Cyber Essentials – patch management
In the UK, the National Cyber Security Centre (NCSC) runs an information assurance scheme called Cyber Essentials. Our blog post series looks at each of the framework’s five controls and offers practical hints and tips on how you can meet the security requirements and obtain Cyber Essentials certification., This week we look at patch management.
Cyber Essentials – advice on how to keep your devices and software up to date
This post, the sixth and final post in our Cyber Essentials series, focuses on the Cyber Essentials control “keep your devices and software up to date”. Posts 1-5 can be viewed via these links: Post 1, Post 2, Post 3, Post 4 and Post 5. Patch management, applying the latest vendor patches, is one of the most crucial security hygiene activities organisations use to keep their systems protected from viruses and hacking.
If a known vulnerability can be exploited by a hacker to gain access to a computer or bypass security to access information, it’s almost certain that it will be. When a new vulnerability is discovered, a race begins between vendors and hackers. Vendors are trying to fix the problem, which results in a patch being issued, while hackers develop exploits, which are applications that leverage the vulnerability to gain an advantage over the target system. Most of the time, if the security research marketplace is working as it should, when a vulnerability is discovered, it is commonly reported to the vendor well before it’s made public, to give the vendor time to manufacture and test the patch. Once the patch is ready, the researchers release details of their discovery, and point to the vendor patch as the way to address the problem. No situation is perfect, however, and plans often don’t work out.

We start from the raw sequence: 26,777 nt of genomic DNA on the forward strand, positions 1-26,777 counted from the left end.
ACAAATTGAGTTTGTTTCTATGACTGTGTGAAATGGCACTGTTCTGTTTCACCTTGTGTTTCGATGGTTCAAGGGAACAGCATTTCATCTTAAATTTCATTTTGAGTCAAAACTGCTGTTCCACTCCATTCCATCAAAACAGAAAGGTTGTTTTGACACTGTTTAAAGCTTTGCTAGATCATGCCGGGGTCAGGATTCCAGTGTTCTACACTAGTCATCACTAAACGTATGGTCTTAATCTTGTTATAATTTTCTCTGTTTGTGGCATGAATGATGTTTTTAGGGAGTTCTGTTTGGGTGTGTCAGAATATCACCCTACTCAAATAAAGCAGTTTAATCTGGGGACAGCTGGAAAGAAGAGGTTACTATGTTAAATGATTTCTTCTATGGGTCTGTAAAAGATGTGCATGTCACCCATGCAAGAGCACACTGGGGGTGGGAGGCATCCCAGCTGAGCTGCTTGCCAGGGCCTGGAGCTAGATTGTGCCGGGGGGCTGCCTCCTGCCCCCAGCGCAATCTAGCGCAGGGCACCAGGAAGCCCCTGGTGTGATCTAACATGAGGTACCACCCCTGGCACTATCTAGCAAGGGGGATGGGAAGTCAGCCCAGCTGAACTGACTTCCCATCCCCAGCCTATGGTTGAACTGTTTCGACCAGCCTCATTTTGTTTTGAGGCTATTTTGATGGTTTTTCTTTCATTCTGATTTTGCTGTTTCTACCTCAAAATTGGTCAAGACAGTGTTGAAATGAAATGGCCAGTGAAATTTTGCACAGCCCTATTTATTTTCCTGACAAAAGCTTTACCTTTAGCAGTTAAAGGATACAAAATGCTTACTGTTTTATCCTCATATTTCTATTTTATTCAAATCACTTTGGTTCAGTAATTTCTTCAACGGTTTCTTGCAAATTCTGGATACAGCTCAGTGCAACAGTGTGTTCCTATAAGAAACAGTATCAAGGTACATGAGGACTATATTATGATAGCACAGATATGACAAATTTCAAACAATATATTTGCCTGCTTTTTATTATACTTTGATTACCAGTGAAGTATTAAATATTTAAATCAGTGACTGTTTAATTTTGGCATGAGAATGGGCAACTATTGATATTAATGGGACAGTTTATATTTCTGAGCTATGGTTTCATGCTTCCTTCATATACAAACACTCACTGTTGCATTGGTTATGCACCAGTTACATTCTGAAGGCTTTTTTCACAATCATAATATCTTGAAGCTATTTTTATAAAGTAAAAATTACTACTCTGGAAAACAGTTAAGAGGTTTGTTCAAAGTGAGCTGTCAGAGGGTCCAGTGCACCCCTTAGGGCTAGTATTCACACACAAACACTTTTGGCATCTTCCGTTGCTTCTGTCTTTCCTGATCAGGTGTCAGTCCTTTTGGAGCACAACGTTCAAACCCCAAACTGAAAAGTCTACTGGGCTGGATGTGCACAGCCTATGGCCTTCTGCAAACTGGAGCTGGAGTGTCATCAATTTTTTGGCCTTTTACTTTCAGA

Why is patch management harder than it sounds?
Microsoft and Apple have robust patch management built into both desktop and server operating systems. Windows 10 also offers several options for keeping devices up to date, and they have extended patching to most of their software application suites too, hence why Office frequently suggests there is an update requiring an installation.
Updates can be applied automatically, which is a great way to ensure you stay current and vulnerabilities are addressed as soon as the fix is available. However, some IT managers switch off auto-update because it’s been known in the past to cause outages, hence the service management team want to first test all updates prior to rolling them out to the business. On the surface of things, this is a good approach, yet it doesn’t consider the risks of delay.
The number of days a system remains at risk when a critical patch has not been applied is a decent measurement of how exposed your organisation is. Each day that passes, the likelihood of the systems being compromised goes up. If you normally apply patches on a monthly cycle, even when critical patches come out, every computer you own will have up to 30 days of exposure. The question you need to answer as a business owner is, is this exposure to ransomware, data theft, denial of service, or critical system compromise greater than the risks relating to rolling out the patch as soon as it’s released? A 30-day patch cycle is really an overt statement of risk tolerance, with specific cost and business value ramifications, tied to the business impact of a compromise compared to the impact of some system downtime (based on a failed installation).